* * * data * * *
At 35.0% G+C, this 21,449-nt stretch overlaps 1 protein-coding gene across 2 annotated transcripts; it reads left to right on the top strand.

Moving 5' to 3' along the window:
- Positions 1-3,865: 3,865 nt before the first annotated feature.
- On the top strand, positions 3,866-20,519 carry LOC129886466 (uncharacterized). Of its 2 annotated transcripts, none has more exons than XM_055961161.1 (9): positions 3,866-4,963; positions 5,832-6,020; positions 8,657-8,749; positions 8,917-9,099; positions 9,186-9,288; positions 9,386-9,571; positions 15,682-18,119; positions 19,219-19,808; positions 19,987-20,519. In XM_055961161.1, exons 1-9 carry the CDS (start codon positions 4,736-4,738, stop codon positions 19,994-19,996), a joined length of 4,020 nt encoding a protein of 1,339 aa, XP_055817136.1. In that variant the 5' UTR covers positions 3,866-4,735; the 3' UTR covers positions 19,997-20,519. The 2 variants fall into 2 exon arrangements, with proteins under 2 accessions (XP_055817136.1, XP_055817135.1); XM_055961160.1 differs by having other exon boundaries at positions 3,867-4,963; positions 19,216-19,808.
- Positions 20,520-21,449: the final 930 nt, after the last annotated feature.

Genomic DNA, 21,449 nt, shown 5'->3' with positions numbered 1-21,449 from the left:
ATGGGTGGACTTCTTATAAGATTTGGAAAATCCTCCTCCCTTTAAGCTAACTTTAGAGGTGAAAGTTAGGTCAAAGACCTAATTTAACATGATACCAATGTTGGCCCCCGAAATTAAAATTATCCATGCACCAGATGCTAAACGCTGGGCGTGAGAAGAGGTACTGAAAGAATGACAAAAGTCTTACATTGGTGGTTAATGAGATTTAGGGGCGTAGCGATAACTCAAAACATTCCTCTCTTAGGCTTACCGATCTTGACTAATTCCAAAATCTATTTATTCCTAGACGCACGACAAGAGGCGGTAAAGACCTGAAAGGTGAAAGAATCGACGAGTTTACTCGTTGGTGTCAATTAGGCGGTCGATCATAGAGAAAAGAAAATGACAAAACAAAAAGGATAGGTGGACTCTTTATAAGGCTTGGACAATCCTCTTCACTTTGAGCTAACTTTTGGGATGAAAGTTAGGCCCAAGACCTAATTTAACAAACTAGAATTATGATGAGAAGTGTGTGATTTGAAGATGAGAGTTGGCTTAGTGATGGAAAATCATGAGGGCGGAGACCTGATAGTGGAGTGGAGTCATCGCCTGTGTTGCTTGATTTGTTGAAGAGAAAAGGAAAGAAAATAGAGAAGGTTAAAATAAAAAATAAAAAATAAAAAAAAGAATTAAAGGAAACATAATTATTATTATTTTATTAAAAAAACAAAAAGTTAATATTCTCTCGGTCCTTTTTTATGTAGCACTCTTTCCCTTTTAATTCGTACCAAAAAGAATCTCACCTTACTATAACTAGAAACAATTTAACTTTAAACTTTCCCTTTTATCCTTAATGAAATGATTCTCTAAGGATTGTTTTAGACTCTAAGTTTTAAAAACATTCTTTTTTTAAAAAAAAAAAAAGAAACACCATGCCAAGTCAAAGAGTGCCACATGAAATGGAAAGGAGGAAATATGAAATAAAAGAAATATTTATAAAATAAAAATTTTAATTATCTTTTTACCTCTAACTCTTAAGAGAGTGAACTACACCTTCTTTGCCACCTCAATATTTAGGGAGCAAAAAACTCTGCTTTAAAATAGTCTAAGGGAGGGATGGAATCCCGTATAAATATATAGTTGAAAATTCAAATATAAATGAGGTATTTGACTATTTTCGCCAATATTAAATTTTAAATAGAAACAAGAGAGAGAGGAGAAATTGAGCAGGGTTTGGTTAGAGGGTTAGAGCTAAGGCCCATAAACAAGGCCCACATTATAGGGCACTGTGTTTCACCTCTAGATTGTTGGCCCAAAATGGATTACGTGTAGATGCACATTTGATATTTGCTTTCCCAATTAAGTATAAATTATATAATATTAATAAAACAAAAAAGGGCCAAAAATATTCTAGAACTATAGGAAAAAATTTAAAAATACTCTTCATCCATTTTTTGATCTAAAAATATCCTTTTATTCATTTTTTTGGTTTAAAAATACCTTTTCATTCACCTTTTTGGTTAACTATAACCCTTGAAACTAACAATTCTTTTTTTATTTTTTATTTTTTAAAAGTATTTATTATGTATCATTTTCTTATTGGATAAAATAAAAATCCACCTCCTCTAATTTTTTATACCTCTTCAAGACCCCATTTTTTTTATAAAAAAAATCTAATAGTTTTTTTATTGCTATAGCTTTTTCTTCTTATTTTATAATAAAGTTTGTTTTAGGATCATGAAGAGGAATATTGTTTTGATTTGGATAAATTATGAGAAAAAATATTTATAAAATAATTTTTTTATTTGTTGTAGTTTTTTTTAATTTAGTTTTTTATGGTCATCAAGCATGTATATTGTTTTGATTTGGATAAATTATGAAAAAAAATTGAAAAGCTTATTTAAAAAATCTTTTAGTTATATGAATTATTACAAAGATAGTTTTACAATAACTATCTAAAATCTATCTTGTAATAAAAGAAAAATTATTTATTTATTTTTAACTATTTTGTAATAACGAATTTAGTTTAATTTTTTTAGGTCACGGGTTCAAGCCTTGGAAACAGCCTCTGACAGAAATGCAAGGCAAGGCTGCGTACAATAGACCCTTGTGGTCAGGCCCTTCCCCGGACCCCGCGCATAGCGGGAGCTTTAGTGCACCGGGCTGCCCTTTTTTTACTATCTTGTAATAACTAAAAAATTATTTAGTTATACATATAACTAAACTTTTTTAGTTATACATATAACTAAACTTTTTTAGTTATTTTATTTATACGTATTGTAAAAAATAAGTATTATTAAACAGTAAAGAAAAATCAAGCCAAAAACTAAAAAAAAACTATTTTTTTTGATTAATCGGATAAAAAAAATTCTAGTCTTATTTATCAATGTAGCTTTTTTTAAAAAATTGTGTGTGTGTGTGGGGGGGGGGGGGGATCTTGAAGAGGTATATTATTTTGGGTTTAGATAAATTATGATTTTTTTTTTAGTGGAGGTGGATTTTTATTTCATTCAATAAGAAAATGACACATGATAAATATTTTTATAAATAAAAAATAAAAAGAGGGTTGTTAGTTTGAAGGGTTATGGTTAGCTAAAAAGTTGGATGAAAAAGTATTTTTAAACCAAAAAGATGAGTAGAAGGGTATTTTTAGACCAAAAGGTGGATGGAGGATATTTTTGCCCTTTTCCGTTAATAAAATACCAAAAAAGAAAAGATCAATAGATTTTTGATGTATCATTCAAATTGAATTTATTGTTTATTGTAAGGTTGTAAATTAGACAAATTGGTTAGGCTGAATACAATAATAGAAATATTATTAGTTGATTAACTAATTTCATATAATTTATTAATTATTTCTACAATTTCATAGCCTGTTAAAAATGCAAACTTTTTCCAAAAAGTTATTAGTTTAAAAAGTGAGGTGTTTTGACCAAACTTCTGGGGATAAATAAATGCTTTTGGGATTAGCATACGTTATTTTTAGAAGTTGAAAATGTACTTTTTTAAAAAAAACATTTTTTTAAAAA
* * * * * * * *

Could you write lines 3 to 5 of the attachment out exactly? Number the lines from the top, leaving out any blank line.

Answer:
- Positions 1-3,865: 3,865 nt before the first annotated feature.
- On the top strand, positions 3,866-20,519 carry LOC129886466 (uncharacterized). Of its 2 annotated transcripts, none has more exons than XM_055961161.1 (9): positions 3,866-4,963; positions 5,832-6,020; positions 8,657-8,749; positions 8,917-9,099; positions 9,186-9,288; positions 9,386-9,571; positions 15,682-18,119; positions 19,219-19,808; positions 19,987-20,519. In XM_055961161.1, exons 1-9 carry the CDS (start codon positions 4,736-4,738, stop codon positions 19,994-19,996), a joined length of 4,020 nt encoding a protein of 1,339 aa, XP_055817136.1. In that variant the 5' UTR covers positions 3,866-4,735; the 3' UTR covers positions 19,997-20,519. The 2 variants fall into 2 exon arrangements, with proteins under 2 accessions (XP_055817136.1, XP_055817135.1); XM_055961160.1 differs by having other exon boundaries at positions 3,867-4,963; positions 19,216-19,808.
- Positions 20,520-21,449: the final 930 nt, after the last annotated feature.